Nine months ago, Shannon Allen had no idea that she would need the services of St. Joseph East hospital's breast care center — until the newly appointed board member of the St. Joseph London Foundation was urged in July by her gynecologist to get her routine mammogram.
At age 44, she said, she had no family history of breast cancer, but the test found an invasive form of the disease in its earliest stages.
Now, after a double mastectomy and reconstructive surgery, she credits that screening with saving her life, and she says she wants more women to make mammograms a priority.
St. Joseph East, part of the KentuckyOne Health company, plans to help them, with a $1 million renovation and expansion announced Wednesday.
The hospital is creating a 2,100-square-foot breast care center focused on women and men who need more advanced screening. Currently, those patients come to the same waiting rooms and exam rooms as those seeking routine mammograms.
The new center — which will be on the first floor of the existing medical office building at 160 North Eagle Creek Drive, next to the current breast care center — will cater to their special needs with what executives called a soothing spa-like atmosphere.
And, most important, there will be new imaging technology, commonly referred to as 3D mammography.
This kind of screening, tomosynthesis, "is an exciting new technology in breast imaging for enhanced detection of early breast cancer," said Dr. Kimberly Stigers, one of the radiologists who will run the center.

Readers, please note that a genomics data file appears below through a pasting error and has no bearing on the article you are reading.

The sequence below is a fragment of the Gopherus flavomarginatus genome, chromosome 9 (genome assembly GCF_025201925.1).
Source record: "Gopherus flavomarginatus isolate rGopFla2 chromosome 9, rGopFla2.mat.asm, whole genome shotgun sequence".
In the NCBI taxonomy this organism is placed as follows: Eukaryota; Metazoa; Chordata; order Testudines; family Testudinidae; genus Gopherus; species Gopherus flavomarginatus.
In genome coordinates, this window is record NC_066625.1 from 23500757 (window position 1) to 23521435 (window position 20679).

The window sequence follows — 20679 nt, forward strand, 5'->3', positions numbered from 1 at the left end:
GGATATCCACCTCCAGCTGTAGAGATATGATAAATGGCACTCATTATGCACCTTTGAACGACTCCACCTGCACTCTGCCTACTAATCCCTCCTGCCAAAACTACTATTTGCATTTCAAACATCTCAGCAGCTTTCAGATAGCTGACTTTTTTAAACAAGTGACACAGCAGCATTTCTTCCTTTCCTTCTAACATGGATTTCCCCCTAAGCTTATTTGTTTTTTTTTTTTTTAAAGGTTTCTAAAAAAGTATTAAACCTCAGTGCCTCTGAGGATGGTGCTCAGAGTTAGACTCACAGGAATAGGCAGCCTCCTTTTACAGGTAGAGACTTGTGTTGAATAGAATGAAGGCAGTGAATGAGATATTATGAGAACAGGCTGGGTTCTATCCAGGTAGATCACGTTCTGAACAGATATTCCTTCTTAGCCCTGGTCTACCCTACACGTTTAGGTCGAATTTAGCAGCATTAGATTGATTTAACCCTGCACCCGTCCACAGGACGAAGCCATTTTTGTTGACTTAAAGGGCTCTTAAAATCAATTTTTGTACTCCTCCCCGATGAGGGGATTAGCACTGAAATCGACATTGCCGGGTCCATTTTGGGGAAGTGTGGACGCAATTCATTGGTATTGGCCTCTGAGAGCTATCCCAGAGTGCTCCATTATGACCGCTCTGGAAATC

The 3D mammography will allow doctors to more easily determine which structures are likely to be cancerous and which are not, and it will make detection simpler, said Dr. Marta Kenney, also a radiologist at the center.
The expansion in the breast care center was financed by $250,000 in private fundraising through the St. Joseph Hospital Foundation; the rest came from capital spending by KentuckyOne Health. Work on the center is scheduled to be completed by the end of June.
"It is no secret that invasive breast cancer, when detected early, can be treated," said Di Boyer, director of major gifts for the hospital foundation. "Yet this year, 500 Kentucky women will lose their battle with this disease, some because they have never had a mammogram. We must offer our patients great screening options and make it easy and accessible, and that is what we are doing today."
Stigers said the center will probably be able to screen 20 to 40 women a day; the entire breast care center typically conducts about 13,000 screenings annually.
"This is really an exciting day," said Eric Gilliam, president of St. Joseph East. "The breast center here has been such a phenomenal service here at this campus. It has provided so much benefit to so many women through the years. And the exciting thing is through this expansion, we'll be able to serve even more women in our community."
Allen said she never thought mammograms were important. "I didn't feel like it affected me," she said. "But it basically saved my life. ... Had I waited until this year, it could have spread to my bones. It's not only saved my life, I found it so early I didn't have to do chemo or radiation."